TSP could help the flow of goods in the event of no-deal Brexit
CHAIRMAN of UK's Agency Sector Management, Peter MacSwiney, has called on freight forwarders to encourage customers to apply for Transitional Simplified Procedures (TSP), which could help the flow of goods to keep moving post-Brexit
CHAIRMAN of UK's Agency Sector Management, Peter MacSwiney, has called on freight forwarders to encourage customers to apply for Transitional Simplified Procedures (TSP), which could help the flow of goods to keep moving post-Brexit.
In a presentation on how to prepare air cargo supply chains for Brexit, Mr MacSwiney explained that TSP is being introduced by Her Majesty's Revenue and Customs (HMRC) to allow businesses to defer full import declarations until a later date, enabling goods to keep moving post Brexit, London's Air Cargo News reported.
He said TSP is available for any port or airport where goods are being brought in from the EU.
'As the new October Brexit deadline moves closer, the prospect of disruption to the global supply chain and logistics industry is quickly becoming a reality.
'For companies that are reliant on airfreight for just-in-time deliveries, the uncertainty is increasing, especially with the possibility of a no-deal exit from the European Union (EU),' Mr MacSwiney said.
However, despite the gloomy outlook, he stated that 'there are ways to start planning for Brexit to ensure we are prepared, and the supply chains keep moving after October 31, regardless of a deal or no-deal Brexit'.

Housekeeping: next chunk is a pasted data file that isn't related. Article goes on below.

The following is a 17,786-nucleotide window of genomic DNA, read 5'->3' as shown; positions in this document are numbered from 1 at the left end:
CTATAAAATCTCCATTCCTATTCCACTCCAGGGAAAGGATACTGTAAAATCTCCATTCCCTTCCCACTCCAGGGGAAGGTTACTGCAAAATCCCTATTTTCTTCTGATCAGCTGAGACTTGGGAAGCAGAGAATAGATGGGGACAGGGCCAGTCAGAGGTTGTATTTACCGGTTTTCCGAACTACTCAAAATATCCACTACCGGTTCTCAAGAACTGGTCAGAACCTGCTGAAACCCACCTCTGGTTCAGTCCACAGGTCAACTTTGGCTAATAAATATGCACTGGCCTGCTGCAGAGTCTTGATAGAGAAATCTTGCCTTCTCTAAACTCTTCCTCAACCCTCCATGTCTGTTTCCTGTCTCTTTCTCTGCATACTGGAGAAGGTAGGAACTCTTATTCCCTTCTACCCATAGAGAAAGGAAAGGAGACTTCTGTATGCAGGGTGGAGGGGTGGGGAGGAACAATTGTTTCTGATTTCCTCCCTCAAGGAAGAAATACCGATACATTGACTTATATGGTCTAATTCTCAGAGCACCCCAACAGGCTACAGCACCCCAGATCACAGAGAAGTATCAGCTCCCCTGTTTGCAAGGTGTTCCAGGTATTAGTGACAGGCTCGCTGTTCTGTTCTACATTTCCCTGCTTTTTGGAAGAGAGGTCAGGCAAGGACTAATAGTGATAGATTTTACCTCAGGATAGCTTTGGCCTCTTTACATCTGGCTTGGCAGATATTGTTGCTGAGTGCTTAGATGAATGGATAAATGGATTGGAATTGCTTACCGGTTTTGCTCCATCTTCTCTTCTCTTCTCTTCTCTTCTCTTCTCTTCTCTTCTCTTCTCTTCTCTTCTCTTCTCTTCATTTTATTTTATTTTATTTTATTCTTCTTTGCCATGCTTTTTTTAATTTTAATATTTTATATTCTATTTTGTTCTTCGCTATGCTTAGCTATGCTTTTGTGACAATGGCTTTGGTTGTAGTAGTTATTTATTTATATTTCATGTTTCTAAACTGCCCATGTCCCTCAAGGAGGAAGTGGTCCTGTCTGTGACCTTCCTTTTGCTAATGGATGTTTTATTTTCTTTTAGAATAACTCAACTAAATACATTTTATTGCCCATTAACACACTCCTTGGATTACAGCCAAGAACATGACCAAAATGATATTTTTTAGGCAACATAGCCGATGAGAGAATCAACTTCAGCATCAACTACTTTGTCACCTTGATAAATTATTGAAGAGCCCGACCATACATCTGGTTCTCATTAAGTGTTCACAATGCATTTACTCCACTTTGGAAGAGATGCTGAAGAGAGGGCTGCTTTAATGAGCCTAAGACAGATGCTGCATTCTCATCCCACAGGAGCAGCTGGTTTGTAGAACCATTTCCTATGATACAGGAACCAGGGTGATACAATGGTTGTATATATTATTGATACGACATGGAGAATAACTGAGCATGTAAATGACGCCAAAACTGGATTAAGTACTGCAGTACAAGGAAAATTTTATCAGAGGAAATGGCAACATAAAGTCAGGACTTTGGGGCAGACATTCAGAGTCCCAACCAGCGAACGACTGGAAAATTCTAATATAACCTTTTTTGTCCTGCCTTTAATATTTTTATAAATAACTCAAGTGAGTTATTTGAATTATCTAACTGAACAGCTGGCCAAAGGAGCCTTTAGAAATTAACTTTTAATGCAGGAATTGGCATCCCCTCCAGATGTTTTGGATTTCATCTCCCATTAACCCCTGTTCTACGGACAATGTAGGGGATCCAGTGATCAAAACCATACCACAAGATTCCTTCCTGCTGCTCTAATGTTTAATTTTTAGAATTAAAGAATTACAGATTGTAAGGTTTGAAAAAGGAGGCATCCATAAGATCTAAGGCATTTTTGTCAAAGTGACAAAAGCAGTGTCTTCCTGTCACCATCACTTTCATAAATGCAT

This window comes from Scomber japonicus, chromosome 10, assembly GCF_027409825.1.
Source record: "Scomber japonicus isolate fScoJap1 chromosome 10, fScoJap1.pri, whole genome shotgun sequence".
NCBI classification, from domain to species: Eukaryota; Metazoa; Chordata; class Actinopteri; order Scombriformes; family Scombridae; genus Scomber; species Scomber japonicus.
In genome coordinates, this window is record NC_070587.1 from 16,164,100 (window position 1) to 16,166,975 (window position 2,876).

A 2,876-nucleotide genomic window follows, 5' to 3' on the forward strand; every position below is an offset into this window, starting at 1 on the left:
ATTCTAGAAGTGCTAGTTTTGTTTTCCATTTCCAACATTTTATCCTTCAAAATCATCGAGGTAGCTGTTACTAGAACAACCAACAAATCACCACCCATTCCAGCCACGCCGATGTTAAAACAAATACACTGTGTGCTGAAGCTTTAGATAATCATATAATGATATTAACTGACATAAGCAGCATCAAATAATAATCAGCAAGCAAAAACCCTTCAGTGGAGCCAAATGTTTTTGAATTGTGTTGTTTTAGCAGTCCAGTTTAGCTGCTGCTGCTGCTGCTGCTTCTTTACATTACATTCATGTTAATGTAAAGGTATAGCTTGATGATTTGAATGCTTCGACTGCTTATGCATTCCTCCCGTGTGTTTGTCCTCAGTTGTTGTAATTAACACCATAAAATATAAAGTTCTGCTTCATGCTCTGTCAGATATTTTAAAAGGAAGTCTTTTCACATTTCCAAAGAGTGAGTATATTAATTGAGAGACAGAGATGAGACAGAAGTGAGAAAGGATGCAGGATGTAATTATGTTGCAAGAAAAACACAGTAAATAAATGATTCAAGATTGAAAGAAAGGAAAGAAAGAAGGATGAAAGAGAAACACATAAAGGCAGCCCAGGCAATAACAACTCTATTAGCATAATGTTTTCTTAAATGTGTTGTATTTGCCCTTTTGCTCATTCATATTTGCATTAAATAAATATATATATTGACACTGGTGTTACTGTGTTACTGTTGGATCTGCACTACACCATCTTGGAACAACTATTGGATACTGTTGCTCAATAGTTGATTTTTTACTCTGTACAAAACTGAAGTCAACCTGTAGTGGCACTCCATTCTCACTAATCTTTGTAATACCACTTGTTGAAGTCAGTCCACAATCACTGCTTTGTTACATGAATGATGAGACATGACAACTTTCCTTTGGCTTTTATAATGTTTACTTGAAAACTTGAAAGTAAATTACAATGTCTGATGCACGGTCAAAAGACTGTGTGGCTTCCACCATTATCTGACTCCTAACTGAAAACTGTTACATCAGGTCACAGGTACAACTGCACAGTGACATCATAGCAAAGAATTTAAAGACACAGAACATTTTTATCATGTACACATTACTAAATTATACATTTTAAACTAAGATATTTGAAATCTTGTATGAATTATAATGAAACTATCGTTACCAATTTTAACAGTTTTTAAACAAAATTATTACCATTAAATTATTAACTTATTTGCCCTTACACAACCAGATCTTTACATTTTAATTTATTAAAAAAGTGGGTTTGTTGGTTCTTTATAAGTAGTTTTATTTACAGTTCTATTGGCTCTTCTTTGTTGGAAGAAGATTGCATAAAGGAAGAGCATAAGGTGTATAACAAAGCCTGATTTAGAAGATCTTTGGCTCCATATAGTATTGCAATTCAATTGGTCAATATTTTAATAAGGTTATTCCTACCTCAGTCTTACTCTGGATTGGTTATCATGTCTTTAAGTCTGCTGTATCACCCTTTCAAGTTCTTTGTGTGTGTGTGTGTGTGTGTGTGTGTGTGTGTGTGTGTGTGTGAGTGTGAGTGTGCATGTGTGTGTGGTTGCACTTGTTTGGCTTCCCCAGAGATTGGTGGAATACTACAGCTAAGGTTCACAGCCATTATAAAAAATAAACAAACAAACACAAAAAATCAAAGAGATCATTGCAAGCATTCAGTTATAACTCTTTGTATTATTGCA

The first thing to consider when preparing for Brexit is that if one part of the supply chain stops functioning, then it has a knock-on effect to all other parties involved. For example, additional customs requirements for air cargo could result in increased trucking congestion at airports and delays to goods being delivered by road, so even companies that aren't directly involved in air cargo would still be affected.
'Finally, be prepared to collaborate and work with others because change is coming, whether we like it or not,' he said.
'In the event of a no-deal Brexit, the same procedures will be applied to EU trade that currently apply to the rest of the world, meaning overnight changes to trade and a huge increase in the number of declarations for imports and exports.
'In the world of freight forwarding, we all rely on each other to keep the air cargo supply chain moving, and by working together we can ensure this period of transition and change is as smooth as possible.'